Arijit Vs. Delta: passenger wears anti-TSA shirt, gets kicked off flight

On August 18, an Arizona State PhD candidate by the name of Arijit, together with his wife, passed through TSA security screening. Arijit wore a satirical anti-TSA shirt designed by author Cory Doctorow in 2007, and was promptly harassed by the TSA.

The t-shirt depicts a screaming eagle holding unlaced sneakers and a water bottle surrounded by the words, “BOMBS ZOMG… ZOMG TERRORISTS… GONNA KILL US ALL ZOMG… ALERT LEVEL BLOODRED RUN RUN TAKE OFF YOUR SHOES MOISTURE.” According to Arijit, he had worn the shirt five times previously without incident.

Asked to explain the meaning of his t-shirt, Arijit told TSA officials that it mocked “the security theater charade and over-reactions to terrorism by the general public — both of which we’re seeing right now, ironically.”

Ultimately the TSA let Arijit and his wife through security screening, but they went through additional bag checks, background checks, and questioning by a Delta manager, three TSA agents and Niagara Frontier Transportation Authority transit police. A Delta pilot eventually informed Arijit that he and his wife would not be allowed to board because of the discomfort his t-shirt had caused everyone.

Writing on his blog, Arijit related what happened after he and his wife were informed that would not be boarding.

 I was stunned. “You’re f—— kidding me,” I said in response. I pushed for an explanation of why the pilot was willing to overrule/ignore the judgment of the trained security officers. “Why can’t I board? What’s the concern?,” I asked.

His response left me even more stunned: “Just use your imagination.”

Wow. Let’s just consider that for a moment.

And this is where Arijit’s story should become truly enlightening to readers and air travelers everywhere:

In short, security screenings and any other evidence-based assessment method have been deemed irrelevant. Whatever I do, I am suspicious. Why? Not because the shirt I’m wearing presents some sort of legitimate threat. Not because I have weapons or potential bomb-making tools in my luggage. And not because I’ve shown any other indication of any sort that I’m a potential terrorist.  Rather, the pilot and some Delta rep can project upon me their worst fears of what I am possibly capable of.  If that’s the case, why even bother with the bloated security apparatus — since Delta pilots have discretion to kick off passengers who’ve passed multiple checks, after all?

Indeed, if the TSA determined Arijit and his wife were not threats after multiple screenings and questioning, then Arijit was not allowed to board because of a thought, an expression. In essence, his free speech was violated.

Arijit Vs. Delta: passenger wears anti-TSA shirt, gets kicked off flight

As Arijit blogged, “Given the fact that I’d already exhibited a sense of sarcasm and willingness to question authority, it’s certainly no leap in logic to expect I’d combine that unacceptable uppityness of mine with my brute strength to single-handedly takeover the plane mid-flight. You know, with mind bullets. Oh yeah, seems completely reasonable to me.”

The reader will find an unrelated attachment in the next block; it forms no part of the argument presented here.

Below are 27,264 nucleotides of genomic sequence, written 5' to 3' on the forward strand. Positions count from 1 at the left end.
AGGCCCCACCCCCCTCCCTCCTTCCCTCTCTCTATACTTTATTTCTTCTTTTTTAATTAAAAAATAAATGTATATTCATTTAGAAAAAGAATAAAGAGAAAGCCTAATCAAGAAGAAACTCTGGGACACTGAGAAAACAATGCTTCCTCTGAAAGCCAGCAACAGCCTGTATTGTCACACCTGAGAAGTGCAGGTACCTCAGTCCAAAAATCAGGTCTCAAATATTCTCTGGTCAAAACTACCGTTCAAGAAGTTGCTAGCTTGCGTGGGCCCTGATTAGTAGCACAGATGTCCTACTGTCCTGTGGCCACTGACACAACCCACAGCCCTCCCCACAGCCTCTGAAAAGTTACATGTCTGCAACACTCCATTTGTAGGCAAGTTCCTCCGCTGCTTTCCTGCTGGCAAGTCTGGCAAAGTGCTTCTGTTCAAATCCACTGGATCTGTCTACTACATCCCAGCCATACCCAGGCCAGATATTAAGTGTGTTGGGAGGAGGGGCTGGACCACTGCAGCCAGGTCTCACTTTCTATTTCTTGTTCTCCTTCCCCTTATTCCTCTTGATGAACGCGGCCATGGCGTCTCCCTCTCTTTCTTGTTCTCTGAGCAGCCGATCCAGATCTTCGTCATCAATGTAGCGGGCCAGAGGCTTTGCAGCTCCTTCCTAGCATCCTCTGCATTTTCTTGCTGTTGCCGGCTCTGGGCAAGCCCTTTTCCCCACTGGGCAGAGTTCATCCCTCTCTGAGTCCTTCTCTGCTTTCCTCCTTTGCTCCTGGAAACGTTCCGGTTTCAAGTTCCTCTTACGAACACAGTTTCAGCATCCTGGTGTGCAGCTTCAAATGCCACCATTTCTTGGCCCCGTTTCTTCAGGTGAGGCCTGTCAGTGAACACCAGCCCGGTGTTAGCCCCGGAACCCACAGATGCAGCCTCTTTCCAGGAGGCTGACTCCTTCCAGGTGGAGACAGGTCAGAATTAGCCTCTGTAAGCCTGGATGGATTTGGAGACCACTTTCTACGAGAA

The NFTA transit police then subjected Arijit to further questioning, asking him where he got the shirt. He answered that it had been a gift from his brother. They asked him where his brother lived. Arijit, thrown off by the irrelevant question, gave his answer, which made the police take pause.

What happened next was astonishing. As Arijit relates:

“You had to think about that one. How come?,” she asked. I explained he recently moved. “Where’d he move from?” “Michigan,” I respond. “Michigan, what’s that?,” she says. At this point, the main TSA agent who’d questioned me earlier interjected: “He said ‘Michigan’.” Unable to withhold my snark, I responded with an eye-rolling sneer: “You’ve never heard of Michigan?”

This response did not please her partner, a transit cop named Mark. Mark grabbed his walkie-talkie and alerted his supervisor and proceeded to request that he be granted permission to question me further in a private room. His justification?: “First he hesitated, then he gave a stupid answer.” Michigan, my friends, is a stupid answer.

And then, he decided to drop any façade of fair treatment: the veil was lifted, this was about who I was and how I looked: “And he looks foreign.”

There is much more to the tale, but in the interest of time and space, readers should read Arijit’s blog.

In it, Arijit raises an interesting point about how the pilot and Delta manager projected their fears onto Arijit. That their imaginations created the fear. As Arijit righteously points out, “As I posted to Twitter: ‘Using my imagination, I’m afraid the racist dingdongs flying @Delta will attack me mid-flight. Will @Delta pilot refuse to let them fly?'”

What is interesting here is not so much the racial profiling (after all the security screenings and questioning), but that fear prevails. It distorts and ultimately upends or, rather, short circuits any sense of the rational in people. That and the realization that we have some real grade-A morons working in airport security.

Some will say that Arijit was asking for it by wearing the t-shirt. These people are jackasses. Arijit was expressing an idea, a criticism. He did not deserve the treatment he got from irrational, bigoted idiots.